Long-term treatment of deep-vein thrombosis with low-molecular-weight heparin: An update of the evidence.
Thromb Haemost. 2013 Apr 25;110(1)
Authors: Hull RD, Townshend G
This article reviews updated evidence-based knowledge on long-term treatment of deep-vein thrombosis (DVT) with low-molecular-weight heparin (LMWH) or vitamin K antagonists (VKAs). Eleven trials were identified comparing the two treatments in a broad spectrum of patients with DVT and with >100 study participants. Four comparative trials were identified in patients with cancer and DVT (in whom anticoagulation treatment is more complex and bleeding complications more frequent). In the 11 trials in broad patient populations, LMWHs were as effective as VKAs in preventing recurrent venous thromboembolism (VTE), and there were no consistent differences in the incidence of bleeding complications during long-term treatment. In patients with cancer, VTE recurrence was significantly reduced with LMWH versus VKA in two studies, while major bleeding complications did not differ between groups in any of the four trials. Current evidence-based European and American guidelines recommend LMWH over VKA for the long-term treatment of DVT in patients with cancer. LMWH and VKA are recommended over the new oral anticoagulant drugs, for which there are limited data on use in long-term treatment. Post-thrombotic syndrome (PTS), a common complication of DVT, causes considerable morbidity. Long-term use of tinzaparin reduced the risk of PTS compared with VKA in one trial, and a meta-analysis of nine studies in total demonstrated a consistently favourable effect of LMWHs versus VKA on PTS-related outcomes. Given the limited treatment options available for PTS, this suggests that LMWHs provide a useful therapeutic option in any patient particularly at risk of developing PTS.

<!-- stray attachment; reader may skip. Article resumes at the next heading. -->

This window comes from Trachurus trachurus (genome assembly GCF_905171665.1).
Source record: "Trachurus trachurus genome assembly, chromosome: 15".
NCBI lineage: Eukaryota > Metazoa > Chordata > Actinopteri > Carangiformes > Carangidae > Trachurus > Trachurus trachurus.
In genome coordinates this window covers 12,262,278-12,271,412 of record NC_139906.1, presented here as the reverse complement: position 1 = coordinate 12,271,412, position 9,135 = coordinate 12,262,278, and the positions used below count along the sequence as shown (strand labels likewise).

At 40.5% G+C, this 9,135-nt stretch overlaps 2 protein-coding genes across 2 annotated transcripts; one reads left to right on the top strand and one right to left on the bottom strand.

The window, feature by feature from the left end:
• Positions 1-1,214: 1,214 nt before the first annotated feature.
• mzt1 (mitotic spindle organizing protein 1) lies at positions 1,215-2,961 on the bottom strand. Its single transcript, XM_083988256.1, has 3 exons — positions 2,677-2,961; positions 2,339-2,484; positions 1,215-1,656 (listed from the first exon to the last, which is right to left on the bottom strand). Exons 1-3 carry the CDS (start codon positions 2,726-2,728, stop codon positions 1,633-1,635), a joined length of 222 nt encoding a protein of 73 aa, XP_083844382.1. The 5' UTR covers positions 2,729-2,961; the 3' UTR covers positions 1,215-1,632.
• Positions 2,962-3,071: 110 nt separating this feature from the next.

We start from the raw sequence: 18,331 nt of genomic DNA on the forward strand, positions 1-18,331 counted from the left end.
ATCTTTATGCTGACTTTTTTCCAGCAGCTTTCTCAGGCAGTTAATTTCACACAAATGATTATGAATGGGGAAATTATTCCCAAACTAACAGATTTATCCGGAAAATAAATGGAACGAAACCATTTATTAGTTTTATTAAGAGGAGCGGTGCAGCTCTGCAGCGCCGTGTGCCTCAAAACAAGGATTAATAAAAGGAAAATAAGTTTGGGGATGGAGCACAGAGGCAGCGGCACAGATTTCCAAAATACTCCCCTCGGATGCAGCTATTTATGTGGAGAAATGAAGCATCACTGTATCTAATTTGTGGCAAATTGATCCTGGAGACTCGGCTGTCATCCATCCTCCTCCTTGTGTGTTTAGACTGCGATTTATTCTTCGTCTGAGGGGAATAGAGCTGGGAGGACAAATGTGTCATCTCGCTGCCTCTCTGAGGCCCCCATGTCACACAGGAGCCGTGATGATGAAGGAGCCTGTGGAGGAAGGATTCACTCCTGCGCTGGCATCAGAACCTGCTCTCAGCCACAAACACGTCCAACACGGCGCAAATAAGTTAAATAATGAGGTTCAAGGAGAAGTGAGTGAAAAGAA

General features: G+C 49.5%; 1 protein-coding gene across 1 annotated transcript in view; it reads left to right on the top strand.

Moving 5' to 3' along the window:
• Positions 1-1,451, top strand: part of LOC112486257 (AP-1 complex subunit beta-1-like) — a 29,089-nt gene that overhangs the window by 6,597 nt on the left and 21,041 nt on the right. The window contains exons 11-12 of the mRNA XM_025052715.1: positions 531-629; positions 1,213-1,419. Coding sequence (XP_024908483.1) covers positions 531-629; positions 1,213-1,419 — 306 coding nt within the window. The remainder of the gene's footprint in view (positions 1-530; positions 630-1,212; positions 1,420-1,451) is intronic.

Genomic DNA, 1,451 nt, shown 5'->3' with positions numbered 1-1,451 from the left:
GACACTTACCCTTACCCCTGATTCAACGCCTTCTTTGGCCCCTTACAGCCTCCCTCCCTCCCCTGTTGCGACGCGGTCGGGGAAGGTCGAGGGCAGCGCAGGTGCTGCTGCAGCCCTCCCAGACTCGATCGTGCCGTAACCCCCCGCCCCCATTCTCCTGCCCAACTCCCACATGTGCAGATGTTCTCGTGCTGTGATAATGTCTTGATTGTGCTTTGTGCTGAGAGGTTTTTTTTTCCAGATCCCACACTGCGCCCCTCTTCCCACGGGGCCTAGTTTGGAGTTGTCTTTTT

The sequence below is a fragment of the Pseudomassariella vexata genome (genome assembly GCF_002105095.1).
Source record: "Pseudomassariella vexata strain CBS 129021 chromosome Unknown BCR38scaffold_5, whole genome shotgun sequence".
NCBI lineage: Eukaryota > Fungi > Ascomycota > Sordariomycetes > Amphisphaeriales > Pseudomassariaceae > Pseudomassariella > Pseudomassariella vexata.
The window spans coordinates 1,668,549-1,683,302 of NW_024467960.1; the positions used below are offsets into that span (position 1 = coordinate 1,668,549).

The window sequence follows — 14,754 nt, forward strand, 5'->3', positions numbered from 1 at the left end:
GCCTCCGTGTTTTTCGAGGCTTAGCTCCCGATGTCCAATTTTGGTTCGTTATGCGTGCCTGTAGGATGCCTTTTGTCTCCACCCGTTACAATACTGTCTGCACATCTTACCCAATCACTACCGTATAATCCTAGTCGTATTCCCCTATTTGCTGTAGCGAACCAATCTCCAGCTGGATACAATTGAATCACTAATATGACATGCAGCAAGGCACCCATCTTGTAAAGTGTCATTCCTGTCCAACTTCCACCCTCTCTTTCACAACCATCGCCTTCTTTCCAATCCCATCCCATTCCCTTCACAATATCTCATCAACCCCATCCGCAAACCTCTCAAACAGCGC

PMID: 23615656 [PubMed - as supplied by publisher]